REASONS FOR DESIGNATION
Bowl barrows, the most numerous form of round barrow, are funerary monuments dating from the Late Neolithic period to the Late Bronze Age, with most examples belonging to the period 2400-1500 BC. They were constructed as earthen or rubble mounds, sometimes ditched, which covered single or multiple burials. They occur either in isolation or grouped as cemeteries and often acted as a focus for burials in later periods. Often superficially similar, although differing widely in size, they exhibit regional variations in form and a diversity of burial practices. There are over 10,000 surviving bowl barrows recorded nationally (many more have already been destroyed), occurring across most of lowland Britain. Often occupying prominent locations, they are a major historic element in the modern landscape and their considerable variation of form and longevity as a monument type provide important information on the diversity of beliefs and social organisations amongst early prehistoric communities. They are particularly representative of their period and a substantial proportion of surviving examples are considered worthy of protection.
Although partially disturbed by excavation, the larger barrow at Pilsbury is still a well preserved example containing further significant archaeological remains. The second, smaller barrow is one of only a small number of examples undisturbed by antiquarian excavation surviving in the Peak District.
The two bowl barrows at Pilsbury are sub-circular cairns located c. ten metres apart on a hilltop within the western upland ridges of the limestone plateau of Derbyshire. The monument includes both barrows within a single constraint area. The larger measures 19 metres by 14 metres and survives to a height of c. one and half metres while the smaller, situated to the easte-south-east measures 11 metres by nine metres by c. half a metre high and is flatter in profile. The larger was partially excavated by Bateman in 1847 and found to contain two contracted skeletons within a natural fissure covered by inclined stones. These and a cremation burial placed at the foot of one of the inhumations indicate a Bronze Age date. The second barrow has not been excavated and its deposits are therefore largely intact though it has suffered some slight disturbance through stone-robbing, probably for wall stone, in the early nineteenth century. An Anglian secondary burial inserted into the larger barrow indicates its re-use in the early medieval period.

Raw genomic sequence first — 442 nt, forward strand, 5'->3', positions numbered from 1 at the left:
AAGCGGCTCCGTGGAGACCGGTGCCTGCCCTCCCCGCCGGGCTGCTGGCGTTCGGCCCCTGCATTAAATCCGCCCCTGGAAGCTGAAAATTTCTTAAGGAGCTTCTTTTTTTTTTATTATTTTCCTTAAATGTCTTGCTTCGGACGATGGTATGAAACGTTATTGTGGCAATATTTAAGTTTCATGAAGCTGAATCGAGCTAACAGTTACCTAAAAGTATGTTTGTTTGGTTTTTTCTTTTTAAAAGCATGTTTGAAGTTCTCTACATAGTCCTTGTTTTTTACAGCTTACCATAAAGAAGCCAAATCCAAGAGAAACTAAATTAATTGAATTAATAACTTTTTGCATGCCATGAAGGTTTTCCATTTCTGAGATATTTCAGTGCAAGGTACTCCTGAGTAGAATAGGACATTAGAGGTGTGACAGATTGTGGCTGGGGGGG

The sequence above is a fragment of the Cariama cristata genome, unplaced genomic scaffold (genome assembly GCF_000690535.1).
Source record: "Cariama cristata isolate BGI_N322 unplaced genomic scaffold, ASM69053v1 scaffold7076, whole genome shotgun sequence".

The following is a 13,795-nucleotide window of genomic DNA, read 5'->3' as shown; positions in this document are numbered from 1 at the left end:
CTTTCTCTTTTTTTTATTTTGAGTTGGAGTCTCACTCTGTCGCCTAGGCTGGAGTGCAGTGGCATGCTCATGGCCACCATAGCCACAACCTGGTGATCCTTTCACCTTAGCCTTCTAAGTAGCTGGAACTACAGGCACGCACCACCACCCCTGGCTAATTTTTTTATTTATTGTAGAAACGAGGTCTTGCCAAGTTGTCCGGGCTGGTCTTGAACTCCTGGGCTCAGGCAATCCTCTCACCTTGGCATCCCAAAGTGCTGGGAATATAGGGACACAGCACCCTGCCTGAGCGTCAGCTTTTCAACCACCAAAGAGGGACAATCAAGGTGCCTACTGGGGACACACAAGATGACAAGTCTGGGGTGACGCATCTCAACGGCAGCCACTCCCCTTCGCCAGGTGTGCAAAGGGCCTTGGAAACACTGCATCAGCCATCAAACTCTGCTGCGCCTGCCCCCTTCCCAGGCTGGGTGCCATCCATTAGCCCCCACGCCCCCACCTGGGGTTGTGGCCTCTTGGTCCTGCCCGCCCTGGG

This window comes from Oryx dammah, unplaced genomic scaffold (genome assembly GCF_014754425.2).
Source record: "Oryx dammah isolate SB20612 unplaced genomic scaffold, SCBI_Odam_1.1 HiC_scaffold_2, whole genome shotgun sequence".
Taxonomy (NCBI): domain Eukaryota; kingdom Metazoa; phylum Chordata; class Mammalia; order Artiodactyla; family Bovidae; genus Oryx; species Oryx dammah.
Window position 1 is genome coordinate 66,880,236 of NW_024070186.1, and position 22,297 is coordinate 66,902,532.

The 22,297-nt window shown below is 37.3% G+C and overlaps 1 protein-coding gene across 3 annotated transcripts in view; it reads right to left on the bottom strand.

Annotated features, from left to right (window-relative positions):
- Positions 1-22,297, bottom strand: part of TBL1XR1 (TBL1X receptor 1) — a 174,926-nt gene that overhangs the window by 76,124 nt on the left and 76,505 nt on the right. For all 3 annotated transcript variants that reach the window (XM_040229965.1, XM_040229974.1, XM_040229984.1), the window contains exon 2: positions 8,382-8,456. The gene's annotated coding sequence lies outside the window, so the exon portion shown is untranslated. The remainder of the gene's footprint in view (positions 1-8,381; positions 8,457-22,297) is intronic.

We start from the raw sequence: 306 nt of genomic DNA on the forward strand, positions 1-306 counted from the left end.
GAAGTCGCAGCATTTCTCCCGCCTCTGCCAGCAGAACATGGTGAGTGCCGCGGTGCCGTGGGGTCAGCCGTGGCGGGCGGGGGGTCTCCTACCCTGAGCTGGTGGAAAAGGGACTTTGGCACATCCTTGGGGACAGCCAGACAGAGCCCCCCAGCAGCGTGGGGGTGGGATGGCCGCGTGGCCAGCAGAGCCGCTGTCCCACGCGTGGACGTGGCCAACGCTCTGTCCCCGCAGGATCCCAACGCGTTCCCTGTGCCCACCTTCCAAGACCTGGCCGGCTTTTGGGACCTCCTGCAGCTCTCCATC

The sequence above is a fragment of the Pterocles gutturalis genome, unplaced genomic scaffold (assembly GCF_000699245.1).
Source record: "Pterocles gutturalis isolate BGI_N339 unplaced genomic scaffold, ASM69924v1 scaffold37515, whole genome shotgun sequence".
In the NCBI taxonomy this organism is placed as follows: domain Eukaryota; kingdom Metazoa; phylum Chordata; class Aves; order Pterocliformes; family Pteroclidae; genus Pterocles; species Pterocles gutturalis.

Book Reference - Author: Barnatt, J. - Title: The Peak District Barrow Survey - Type: DESC TEXT
Book Reference - Author: Barnatt, J. - Title: The Peak District Barrow Survey - Type: PLAN: MEASURED
Book Reference - Author: Bateman - Title: Vestiges of the Antiquities of Derbyshire - Type: DESC TEXT
Book Reference - Author: Lewis, G D - Title: The Bronze Age in the Southern Pennines - Date: 1970 - Type: DESC TEXT - Description: Thesis
Book Reference - Author: Marsden B - Title: The Burial Mounds of Derbyshire (1977) - Date: 1977 - Type: DESC TEXT